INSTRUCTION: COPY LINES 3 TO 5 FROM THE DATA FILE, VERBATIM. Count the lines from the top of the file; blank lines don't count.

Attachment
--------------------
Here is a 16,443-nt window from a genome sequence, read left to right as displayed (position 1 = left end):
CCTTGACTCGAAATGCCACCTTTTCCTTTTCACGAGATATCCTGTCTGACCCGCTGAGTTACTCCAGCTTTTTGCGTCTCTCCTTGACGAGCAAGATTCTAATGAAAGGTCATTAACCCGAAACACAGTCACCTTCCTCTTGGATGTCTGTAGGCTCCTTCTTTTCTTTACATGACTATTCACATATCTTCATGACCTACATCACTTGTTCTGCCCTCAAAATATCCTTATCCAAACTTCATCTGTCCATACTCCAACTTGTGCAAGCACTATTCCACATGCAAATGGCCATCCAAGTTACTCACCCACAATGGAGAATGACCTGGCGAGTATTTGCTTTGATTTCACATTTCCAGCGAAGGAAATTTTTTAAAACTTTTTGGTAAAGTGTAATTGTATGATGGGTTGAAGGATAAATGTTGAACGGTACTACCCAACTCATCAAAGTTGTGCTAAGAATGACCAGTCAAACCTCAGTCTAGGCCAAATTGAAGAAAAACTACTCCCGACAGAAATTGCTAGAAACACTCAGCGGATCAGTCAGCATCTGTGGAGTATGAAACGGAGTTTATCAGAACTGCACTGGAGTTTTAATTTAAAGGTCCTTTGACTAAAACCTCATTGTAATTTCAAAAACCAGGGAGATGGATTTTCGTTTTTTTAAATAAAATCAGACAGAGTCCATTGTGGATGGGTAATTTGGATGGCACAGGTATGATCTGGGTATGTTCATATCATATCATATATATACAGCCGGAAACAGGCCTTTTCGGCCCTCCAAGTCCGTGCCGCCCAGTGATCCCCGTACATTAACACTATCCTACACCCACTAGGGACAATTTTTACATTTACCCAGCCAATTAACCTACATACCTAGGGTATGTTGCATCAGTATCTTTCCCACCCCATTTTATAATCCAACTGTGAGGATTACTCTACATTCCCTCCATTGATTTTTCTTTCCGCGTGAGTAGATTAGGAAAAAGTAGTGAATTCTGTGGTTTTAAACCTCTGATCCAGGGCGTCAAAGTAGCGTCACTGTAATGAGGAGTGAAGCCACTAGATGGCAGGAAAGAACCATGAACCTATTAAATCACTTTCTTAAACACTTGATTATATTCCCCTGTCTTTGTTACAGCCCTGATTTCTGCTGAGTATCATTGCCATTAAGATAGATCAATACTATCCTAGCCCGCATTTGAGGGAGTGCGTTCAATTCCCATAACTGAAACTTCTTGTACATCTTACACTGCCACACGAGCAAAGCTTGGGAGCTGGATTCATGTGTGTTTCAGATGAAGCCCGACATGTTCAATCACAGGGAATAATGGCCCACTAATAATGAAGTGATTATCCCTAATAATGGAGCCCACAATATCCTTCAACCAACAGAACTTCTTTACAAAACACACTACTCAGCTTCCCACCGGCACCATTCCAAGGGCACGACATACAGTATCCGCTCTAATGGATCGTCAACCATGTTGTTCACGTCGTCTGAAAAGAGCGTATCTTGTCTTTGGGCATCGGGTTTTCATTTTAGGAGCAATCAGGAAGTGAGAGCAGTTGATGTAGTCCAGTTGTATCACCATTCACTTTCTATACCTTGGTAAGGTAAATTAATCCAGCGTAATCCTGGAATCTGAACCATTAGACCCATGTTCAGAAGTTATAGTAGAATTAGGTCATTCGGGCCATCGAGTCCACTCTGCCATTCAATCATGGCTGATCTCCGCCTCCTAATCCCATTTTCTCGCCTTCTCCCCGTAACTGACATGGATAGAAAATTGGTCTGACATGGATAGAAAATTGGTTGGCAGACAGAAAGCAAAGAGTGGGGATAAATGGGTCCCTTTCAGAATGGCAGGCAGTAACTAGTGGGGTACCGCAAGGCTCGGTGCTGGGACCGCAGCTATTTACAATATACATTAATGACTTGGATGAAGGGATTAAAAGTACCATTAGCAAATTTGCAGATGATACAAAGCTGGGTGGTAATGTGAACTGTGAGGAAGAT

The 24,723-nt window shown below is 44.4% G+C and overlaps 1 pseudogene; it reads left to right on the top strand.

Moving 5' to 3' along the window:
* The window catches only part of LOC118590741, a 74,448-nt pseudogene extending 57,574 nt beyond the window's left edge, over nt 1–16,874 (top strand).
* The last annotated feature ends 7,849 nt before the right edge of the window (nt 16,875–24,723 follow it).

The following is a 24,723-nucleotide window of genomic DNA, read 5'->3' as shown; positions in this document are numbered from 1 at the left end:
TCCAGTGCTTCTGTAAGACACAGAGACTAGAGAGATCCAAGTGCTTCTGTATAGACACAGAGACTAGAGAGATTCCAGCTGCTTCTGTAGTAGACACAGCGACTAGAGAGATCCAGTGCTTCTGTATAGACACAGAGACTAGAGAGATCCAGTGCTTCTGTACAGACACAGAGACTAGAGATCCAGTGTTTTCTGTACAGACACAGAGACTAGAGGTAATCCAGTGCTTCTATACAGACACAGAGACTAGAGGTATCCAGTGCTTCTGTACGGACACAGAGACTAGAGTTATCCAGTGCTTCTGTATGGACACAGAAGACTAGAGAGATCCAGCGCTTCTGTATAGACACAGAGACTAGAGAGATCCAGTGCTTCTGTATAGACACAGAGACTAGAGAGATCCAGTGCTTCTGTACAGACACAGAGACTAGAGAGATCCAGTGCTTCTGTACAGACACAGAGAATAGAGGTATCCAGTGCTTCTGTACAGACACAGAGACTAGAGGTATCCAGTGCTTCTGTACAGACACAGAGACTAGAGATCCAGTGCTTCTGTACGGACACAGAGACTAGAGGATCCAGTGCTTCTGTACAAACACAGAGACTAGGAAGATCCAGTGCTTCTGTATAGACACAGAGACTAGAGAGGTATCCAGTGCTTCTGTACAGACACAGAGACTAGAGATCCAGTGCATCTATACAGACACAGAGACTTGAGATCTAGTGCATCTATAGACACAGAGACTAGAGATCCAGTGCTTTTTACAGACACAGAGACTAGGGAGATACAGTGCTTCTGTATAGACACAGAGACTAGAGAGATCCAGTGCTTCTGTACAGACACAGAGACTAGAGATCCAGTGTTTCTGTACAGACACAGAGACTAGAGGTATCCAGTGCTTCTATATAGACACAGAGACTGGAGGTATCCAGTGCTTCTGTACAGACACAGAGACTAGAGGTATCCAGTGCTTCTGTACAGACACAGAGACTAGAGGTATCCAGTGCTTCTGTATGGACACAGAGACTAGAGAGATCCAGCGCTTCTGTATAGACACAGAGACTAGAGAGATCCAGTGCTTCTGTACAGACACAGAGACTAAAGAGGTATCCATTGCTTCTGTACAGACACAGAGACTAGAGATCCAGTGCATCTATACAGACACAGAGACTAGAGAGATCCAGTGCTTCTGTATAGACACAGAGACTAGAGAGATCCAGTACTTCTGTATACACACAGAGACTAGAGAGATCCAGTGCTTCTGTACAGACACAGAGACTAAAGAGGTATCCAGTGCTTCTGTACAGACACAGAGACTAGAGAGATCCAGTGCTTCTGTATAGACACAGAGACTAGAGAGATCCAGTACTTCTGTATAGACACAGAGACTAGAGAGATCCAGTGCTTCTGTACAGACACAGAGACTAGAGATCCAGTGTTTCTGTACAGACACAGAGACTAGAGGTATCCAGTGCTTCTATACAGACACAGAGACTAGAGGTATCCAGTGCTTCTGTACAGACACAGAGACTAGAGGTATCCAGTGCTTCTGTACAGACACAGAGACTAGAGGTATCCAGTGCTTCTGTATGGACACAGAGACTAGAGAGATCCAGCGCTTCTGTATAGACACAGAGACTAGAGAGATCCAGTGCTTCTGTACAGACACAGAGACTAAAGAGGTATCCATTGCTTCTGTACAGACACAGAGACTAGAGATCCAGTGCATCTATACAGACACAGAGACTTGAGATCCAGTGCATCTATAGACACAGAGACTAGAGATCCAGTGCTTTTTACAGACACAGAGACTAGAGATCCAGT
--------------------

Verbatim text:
The 24,723-nt window shown below is 44.4% G+C and overlaps 1 pseudogene; it reads left to right on the top strand.

Moving 5' to 3' along the window:
* The window catches only part of LOC118590741, a 74,448-nt pseudogene extending 57,574 nt beyond the window's left edge, over nt 1–16,874 (top strand).